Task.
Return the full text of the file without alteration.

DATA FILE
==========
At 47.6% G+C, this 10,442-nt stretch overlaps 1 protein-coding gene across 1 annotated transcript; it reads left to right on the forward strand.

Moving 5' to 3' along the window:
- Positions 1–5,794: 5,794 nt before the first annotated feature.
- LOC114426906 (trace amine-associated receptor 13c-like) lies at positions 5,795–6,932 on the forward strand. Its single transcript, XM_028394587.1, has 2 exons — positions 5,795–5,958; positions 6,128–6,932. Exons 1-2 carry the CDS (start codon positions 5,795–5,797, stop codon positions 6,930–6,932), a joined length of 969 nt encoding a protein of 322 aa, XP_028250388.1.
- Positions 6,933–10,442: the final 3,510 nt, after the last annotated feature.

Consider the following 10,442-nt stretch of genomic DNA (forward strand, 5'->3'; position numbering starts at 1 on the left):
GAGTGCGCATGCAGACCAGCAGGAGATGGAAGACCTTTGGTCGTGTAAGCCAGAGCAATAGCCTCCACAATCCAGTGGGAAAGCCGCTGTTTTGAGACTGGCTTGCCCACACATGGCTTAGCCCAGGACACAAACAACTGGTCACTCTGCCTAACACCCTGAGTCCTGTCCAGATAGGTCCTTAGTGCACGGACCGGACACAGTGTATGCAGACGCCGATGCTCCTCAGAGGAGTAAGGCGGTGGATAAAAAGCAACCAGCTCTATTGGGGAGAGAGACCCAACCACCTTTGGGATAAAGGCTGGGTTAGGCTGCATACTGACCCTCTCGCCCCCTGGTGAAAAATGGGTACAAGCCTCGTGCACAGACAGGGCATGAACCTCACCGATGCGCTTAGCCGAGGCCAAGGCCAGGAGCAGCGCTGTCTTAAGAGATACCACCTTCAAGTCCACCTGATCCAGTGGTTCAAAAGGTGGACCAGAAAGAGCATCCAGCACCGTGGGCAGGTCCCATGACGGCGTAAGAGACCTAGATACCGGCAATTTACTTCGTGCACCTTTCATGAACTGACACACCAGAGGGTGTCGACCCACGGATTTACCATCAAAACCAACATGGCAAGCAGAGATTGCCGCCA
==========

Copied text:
At 47.6% G+C, this 10,442-nt stretch overlaps 1 protein-coding gene across 1 annotated transcript; it reads left to right on the forward strand.

Moving 5' to 3' along the window:
- Positions 1–5,794: 5,794 nt before the first annotated feature.
- LOC114426906 (trace amine-associated receptor 13c-like) lies at positions 5,795–6,932 on the forward strand. Its single transcript, XM_028394587.1, has 2 exons — positions 5,795–5,958; positions 6,128–6,932. Exons 1-2 carry the CDS (start codon positions 5,795–5,797, stop codon positions 6,930–6,932), a joined length of 969 nt encoding a protein of 322 aa, XP_028250388.1.
- Positions 6,933–10,442: the final 3,510 nt, after the last annotated feature.

Consider the following 10,442-nt stretch of genomic DNA (forward strand, 5'->3'; position numbering starts at 1 on the left):
GAGTGCGCATGCAGACCAGCAGGAGATGGAAGACCTTTGGTCGTGTAAGCCAGAGCAATAGCCTCCACAATCCAGTGGGAAAGCCGCTGTTTTGAGACTGGCTTGCCCACACATGGCTTAGCCCAGGACACAAACAACTGGTCACTCTGCCTAACACCCTGAGTCCTGTCCAGATAGGTCCTTAGTGCACGGACCGGACACAGTGTATGCAGACGCCGATGCTCCTCAGAGGAGTAAGGCGGTGGATAAAAAGCAACCAGCTCTATTGGGGAGAGAGACCCAACCACCTTTGGGATAAAGGCTGGGTTAGGCTGCATACTGACCCTCTCGCCCCCTGGTGAAAAATGGGTACAAGCCTCGTGCACAGACAGGGCATGAACCTCACCGATGCGCTTAGCCGAGGCCAAGGCCAGGAGCAGCGCTGTCTTAAGAGATACCACCTTCAAGTCCACCTGATCCAGTGGTTCAAAAGGTGGACCAGAAAGAGCATCCAGCACCGTGGGCAGGTCCCATGACGGCGTAAGAGACCTAGATACCGGCAATTTACTTCGTGCACCTTTCATGAACTGACACACCAGAGGGTGTCGACCCACGGATTTACCATCAAAACCAACATGGCAAGCAGAGATTGCCGCCA